While studying Graphic Design, he came across a band called Wreckage and upon showing the bandmates his singing talents, was offered a place with them. They were a blues band, and Freddie soon gave all his spare time to rehearsing with them. But when he met a couple of guys called Roger Taylor and Brian May, he found his allegiances turning. He soon joined their band, Smile, before eventually changing their name to Queen.

Queen’s Mysterious Band Logo

Considering how Freddie was studying Graphic Design at the time, he obviously had some talents when it came to logo design, too. So it may not be all that surprising to learn that Freddie designed the logo for his band with Roger Taylor and Brian May, which has since become legendary. Freddie decided to combine each band member’s zodiac sign for the band’s logo, which saw two lions for for two Leo members, a crab for Cancerian, and two fairies for Virgo, Freddie’s own zodiac.

Aside from that Freddie also included a phoenix – a non-zodiac animal – which fans continue to wonder about to this day. One popular opinion believes that the band saw themselves as being reborn into something completely different when together, much like how a phoenix is reborn from its own ashes.

The Baseless Microphone Stand

Freddie had a number of curious habits both on and off stage that fans never failed to miss. For example, during Queen performances it was not unusual to see Freddie pacing the stage holding a stand microphone with an unattached base. It went unexplained for a while, until the truth came out about what had inspired this oddity.

Apparentley Freddie’s unattached microphone stand allowed him greater movement on stage, but it all started when the singer would struggle to perform with a stand microphone in the first place. On one particular occasion, the base broke, and Freddie discovered his preference for just holding the stand. Since then, he made it part of his performances with Queen and never looked back.

Piano Playing Quirks

Despite how talented the world came to think of Freddie, he wasn’t always so confident in his own abilities. One of the things he used to do to ensure that his creative juices were flowing was to create music only when he was playing at the piano. He never believed in his pianist abilities all that much, but he depended on the piano when it came to composing songs.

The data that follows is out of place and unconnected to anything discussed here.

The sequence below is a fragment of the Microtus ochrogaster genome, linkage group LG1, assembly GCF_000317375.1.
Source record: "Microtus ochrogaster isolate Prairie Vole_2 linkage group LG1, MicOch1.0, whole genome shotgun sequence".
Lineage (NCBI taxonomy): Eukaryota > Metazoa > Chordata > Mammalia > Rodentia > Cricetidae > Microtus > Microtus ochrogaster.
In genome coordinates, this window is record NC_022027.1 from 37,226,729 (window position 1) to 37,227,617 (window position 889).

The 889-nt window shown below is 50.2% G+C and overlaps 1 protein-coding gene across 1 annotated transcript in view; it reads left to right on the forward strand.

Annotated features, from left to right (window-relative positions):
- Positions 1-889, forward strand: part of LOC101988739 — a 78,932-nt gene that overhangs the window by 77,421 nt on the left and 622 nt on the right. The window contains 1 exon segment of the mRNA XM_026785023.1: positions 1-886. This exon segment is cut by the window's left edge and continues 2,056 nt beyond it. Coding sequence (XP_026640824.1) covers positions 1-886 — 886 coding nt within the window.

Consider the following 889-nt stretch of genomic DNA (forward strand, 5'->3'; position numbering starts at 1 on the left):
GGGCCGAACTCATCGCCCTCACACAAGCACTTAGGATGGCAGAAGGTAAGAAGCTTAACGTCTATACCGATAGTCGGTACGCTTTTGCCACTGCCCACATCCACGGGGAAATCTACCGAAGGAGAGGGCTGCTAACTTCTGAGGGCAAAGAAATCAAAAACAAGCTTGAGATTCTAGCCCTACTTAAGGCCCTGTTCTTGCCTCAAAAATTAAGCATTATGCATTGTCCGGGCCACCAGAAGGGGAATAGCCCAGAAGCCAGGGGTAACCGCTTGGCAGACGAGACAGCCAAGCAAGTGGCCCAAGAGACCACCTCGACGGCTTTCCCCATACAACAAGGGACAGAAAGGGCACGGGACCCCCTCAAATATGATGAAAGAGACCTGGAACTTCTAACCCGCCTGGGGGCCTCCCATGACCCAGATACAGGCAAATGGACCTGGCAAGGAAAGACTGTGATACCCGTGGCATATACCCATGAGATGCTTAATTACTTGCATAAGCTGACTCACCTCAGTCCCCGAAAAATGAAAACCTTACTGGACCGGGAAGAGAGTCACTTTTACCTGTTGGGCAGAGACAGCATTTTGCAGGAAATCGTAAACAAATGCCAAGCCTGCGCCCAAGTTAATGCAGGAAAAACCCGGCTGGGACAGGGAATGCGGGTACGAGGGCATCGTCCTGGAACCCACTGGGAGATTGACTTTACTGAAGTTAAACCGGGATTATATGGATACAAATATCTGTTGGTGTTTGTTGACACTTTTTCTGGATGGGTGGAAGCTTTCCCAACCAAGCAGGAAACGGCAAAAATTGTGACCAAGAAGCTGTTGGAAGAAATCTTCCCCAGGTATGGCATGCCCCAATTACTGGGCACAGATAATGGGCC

Freddie relied upon his piano so much that he kept a piano right by his bedside so that he could leap straight onto the keys if inspiration struck him in the middle of the night. Legend has it that he composed the hit song “Crazy Little Thing Called Love” while in the bathroom, hovering a piano over his bathtub as he did it!

Personality Clash With David Bowie

Freddie was also known to have a fiery side, and that apparently got him into quite some unexpected conflicts. He is known for collaborating with David Bowie on the song “Under Pressure”, which would go on to be one of his most successful songs. But things weren’t always smooth sailing between the rock stars.

Allegedly, the singers met when Freddie came to Bowie’s aid for a university performance, as the “Life On Mars” musician had forgotten some all-important equipment. Freddie offered his own equipment, and the two become friends. But later in life, the singers would clash heads while recording with one another. Luckily, they let bygones be bygones after that tricky period.

Inspiration In Unlikely Places

Freddie is known for having an incredible voice, but his talents weren’t limited to his singing ability. He was also incredibly gifted when it came to composing music, and along with Brian May, was the main one compositing original music. But being a major source of inspiration also came with a lot of responsibility.

That’s why Freddie always took to carrying a pen and notebook on him at all times, in order for him to start writing whenever inspiration should strike. The 1982 Queen song “Life Is Real”, for example, a song dedicated to fellow musician John Lennon, came to him when he was in an airplane.

Abnormal Teeth Stemming From a Genetic Defect

One of Freddie’s most famous attributes was his wonderfully crooked teeth. It gave him one of the most recognizable smiles in the business and came to be a much-loved feature among his fans. His front teeth protruded out from his mouth more than normal, but it was actually due to an uncommon genetic defect.